Seventy-eight-year-old Ummi Abdulla, an expert in Moplah cuisine of Kerala, is still far from retiring, busy as she is with tours of cities like Chennai and Bangalore to anchor food festivals.
An author of six cookbooks, Abdulla has two more in the press. She is perhaps one of the few Indian women of her age and community to exchange business cards with others.
A resident of Kozhikode in Kerala, Abdulla is now anchoring the Moplah food festival at Ente Keralam, a fine dining Kerala cuisine restaurant chain here and in Bangalore.
"I will be going to Bangalore to oversee the Moplah festival at the Ente Keralam outlets there," Abdulla said, offering the much needed chilled Muthari Sherbet (body cooler made with palm sugar, ragi and fresh coconut milk) and Nannari Sherbet (fresh lime juice scented with sarsaparilla) during the sweltering summer heat here.
Centuries ago, many trading Arabs visiting Kerala stayed back, marrying local women. The food the community cooks is what is known these days as Moplah cuisine.
The Moplah community is made up of Malayalam-speaking Muslims living in Kerala's Malabar region with their roots in Arab countries. Moplah is derived from the Tamil word "maappillai" or new groom.
Offering a taster's portions of mouth watering starters -- arikadukka (mussels stuffed with seasoned rice mixture and cooked in shell), Malabar konchan porichathu (prawns marinated with traditional spices and deep fried), banana flower cutlet -- Abdulla said she learned professional cooking and started writing books only after her marriage and coming here from Kerala.
"I got married very early. My husband's job brought us here. After my two daughters got married, my husband asked me to join some cooking/pastry classes which I did," she told IANS.
Soon, she started winning prizes in cooking contests held by several magazines. Abdulla even got an out-of-court compensation settlement from a popular women's magazine which had awarded another person an award for a recipe plagiarised from her.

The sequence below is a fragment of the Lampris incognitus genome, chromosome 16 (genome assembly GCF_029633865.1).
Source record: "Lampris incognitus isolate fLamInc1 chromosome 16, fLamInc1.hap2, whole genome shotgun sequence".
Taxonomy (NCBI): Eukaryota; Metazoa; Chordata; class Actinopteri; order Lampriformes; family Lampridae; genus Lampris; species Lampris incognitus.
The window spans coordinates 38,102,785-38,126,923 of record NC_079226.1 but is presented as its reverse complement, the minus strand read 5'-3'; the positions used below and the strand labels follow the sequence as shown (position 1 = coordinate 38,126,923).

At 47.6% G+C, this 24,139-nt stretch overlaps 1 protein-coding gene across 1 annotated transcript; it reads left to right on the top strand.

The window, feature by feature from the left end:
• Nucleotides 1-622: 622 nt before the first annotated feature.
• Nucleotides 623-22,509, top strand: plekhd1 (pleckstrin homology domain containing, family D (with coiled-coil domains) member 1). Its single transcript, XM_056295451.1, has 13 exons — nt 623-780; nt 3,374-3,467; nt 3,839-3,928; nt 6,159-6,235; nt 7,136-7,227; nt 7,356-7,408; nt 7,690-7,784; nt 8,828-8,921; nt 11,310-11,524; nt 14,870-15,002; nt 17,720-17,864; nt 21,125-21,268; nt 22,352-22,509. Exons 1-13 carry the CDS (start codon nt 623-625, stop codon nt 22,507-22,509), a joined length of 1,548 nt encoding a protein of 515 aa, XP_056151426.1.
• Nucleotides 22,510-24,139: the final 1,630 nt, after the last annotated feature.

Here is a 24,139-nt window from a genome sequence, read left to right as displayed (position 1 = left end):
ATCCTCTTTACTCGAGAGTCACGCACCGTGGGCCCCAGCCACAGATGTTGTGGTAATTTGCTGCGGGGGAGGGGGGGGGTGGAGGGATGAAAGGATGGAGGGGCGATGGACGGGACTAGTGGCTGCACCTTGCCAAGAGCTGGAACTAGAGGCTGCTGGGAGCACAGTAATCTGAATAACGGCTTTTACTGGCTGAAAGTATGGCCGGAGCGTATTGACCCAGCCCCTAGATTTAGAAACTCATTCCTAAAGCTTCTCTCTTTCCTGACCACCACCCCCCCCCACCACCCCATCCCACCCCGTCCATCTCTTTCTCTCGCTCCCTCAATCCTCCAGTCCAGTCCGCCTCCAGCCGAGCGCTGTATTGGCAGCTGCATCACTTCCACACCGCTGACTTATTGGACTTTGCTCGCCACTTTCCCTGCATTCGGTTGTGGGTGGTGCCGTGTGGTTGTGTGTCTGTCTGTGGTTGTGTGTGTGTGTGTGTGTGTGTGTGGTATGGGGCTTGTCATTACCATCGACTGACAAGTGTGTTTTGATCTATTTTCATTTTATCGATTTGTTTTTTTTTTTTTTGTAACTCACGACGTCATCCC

"First, I decide a name for a dish around the main ingredient. Other things -ingredients, method of cooking - just follow," Abdulla said when asked about how she conjured up new dishes.
Though her sister B.M. Zuhara is a Malayalam novelist and brother B.M. Gaffoor a famous cartoonist, Abdulla was a bit reluctant initially to bring out a recipe book as suggested by her husband.
"The first task was to convert the hand and eye measurements of ingredients into grams and teaspoons. My husband got me all the items that were needed. He also translated the recipes to English from my mother tongue, Malayalam," she said.
After her first book -- published in English and later translated to Malayalam -- was published, others followed without a hitch.
Abdulla offers not-to-be-missed Moplah dishes - podi pathiri (thin rice flour breads), ari pathiri (thick griddled breads made of par-boiled rice), erachi pathiri (thick meat flour breads) along with Malabar fish curry (fish cubes slow cooked in red chilli and coconut gravy enhanced with aniseed), varutharacha curry (chicken cooked in broiled coconut gravy), muringakka manga charu (spiced raw mango and drumstick curry) and vendakka mulakittathu (okra in spicy chilli tamarind gravy).
For those with a sweet tooth, there's muttamala (sweet strings of egg yolk cooked in sugar syrup); unnakkai (cotton pod-shaped sweet made with nendran bananas) and pazham nirachathu (stuffed banana with coconut sweet mixture), among others.
"The Moplah feast is available for lunch and dinner on a la carte-basis. The average cost of lunch/dinner for two will be around Rs.900," Jaya Prasad, brand chef, Ente Keralam told IANS.